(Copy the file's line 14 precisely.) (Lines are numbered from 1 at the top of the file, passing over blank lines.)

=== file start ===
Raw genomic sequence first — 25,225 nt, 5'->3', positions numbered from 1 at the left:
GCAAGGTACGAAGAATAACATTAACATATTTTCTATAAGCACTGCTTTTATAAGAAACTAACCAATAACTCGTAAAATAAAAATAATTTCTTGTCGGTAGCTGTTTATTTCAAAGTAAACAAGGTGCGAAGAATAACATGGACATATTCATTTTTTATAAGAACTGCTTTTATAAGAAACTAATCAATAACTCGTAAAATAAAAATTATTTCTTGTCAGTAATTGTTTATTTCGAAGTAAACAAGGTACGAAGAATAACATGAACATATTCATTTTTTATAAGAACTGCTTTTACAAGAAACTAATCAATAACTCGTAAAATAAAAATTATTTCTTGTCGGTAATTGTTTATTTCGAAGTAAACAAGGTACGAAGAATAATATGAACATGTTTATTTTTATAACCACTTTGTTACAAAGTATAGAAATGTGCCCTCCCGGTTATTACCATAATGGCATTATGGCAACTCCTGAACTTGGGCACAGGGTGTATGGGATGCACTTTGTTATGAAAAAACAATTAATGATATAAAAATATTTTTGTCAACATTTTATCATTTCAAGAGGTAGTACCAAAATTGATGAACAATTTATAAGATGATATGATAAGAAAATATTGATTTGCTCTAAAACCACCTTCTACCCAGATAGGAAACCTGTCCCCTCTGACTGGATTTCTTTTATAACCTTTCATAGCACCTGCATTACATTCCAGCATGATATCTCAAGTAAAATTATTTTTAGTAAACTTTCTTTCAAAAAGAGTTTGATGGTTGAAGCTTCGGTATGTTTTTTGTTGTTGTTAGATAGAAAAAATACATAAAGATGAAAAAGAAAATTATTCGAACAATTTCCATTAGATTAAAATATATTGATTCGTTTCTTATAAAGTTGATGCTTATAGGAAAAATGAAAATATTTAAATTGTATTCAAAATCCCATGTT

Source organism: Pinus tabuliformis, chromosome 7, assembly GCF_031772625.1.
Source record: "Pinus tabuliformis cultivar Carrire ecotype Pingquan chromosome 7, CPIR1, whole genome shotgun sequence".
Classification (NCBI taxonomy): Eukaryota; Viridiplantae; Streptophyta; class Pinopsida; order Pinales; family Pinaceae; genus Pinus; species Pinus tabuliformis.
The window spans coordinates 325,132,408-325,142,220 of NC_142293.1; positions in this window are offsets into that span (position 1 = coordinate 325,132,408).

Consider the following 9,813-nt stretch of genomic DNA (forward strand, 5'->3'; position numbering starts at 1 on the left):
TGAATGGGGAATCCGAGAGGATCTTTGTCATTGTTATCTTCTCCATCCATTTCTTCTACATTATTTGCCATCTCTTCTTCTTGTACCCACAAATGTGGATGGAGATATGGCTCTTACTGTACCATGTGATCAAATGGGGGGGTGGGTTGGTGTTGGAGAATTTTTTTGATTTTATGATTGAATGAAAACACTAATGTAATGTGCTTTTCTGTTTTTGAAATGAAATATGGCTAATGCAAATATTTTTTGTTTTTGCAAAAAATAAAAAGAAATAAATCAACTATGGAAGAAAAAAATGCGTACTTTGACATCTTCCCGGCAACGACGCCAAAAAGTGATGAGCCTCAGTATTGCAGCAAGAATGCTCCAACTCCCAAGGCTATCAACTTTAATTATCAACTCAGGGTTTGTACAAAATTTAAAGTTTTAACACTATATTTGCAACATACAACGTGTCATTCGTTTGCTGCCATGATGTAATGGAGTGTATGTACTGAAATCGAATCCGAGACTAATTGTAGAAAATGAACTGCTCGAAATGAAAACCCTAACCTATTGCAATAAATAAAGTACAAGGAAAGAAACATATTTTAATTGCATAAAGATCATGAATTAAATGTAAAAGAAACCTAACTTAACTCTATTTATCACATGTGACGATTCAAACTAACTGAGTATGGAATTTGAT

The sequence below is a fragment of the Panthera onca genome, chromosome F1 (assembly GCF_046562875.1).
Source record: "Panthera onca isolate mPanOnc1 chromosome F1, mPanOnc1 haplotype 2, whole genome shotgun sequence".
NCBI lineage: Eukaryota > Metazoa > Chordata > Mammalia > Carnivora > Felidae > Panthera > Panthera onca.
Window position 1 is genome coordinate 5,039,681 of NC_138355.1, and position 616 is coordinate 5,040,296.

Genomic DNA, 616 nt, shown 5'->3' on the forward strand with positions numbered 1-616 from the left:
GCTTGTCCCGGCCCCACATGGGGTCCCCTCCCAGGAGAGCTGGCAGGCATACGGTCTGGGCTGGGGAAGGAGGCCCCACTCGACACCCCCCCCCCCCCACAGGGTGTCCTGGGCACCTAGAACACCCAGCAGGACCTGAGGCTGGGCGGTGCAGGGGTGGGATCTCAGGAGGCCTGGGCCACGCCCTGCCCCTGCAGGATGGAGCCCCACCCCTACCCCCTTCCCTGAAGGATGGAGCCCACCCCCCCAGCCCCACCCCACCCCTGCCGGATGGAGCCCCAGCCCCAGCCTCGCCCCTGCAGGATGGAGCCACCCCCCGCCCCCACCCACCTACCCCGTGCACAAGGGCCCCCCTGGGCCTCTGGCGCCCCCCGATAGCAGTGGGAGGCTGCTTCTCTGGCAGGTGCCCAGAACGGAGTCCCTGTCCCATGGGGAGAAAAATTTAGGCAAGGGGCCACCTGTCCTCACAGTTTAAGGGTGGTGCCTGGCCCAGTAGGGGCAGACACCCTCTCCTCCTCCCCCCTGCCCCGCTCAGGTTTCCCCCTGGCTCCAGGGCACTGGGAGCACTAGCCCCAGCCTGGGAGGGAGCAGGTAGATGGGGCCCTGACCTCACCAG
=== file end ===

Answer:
GCTTGTCCCGGCCCCACATGGGGTCCCCTCCCAGGAGAGCTGGCAGGCATACGGTCTGGGCTGGGGAAGGAGGCCCCACTCGACACCCCCCCCCCCCCACAGGGTGTCCTGGGCACCTAGAACACCCAGCAGGACCTGAGGCTGGGCGGTGCAGGGGTGGGATCTCAGGAGGCCTGGGCCACGCCCTGCCCCTGCAGGATGGAGCCCCACCCCTACCCCCTTCCCTGAAGGATGGAGCCCACCCCCCCAGCCCCACCCCACCCCTGCCGGATGGAGCCCCAGCCCCAGCCTCGCCCCTGCAGGATGGAGCCACCCCCCGCCCCCACCCACCTACCCCGTGCACAAGGGCCCCCCTGGGCCTCTGGCGCCCCCCGATAGCAGTGGGAGGCTGCTTCTCTGGCAGGTGCCCAGAACGGAGTCCCTGTCCCATGGGGAGAAAAATTTAGGCAAGGGGCCACCTGTCCTCACAGTTTAAGGGTGGTGCCTGGCCCAGTAGGGGCAGACACCCTCTCCTCCTCCCCCCTGCCCCGCTCAGGTTTCCCCCTGGCTCCAGGGCACTGGGAGCACTAGCCCCAGCCTGGGAGGGAGCAGGTAGATGGGGCCCTGACCTCACCAG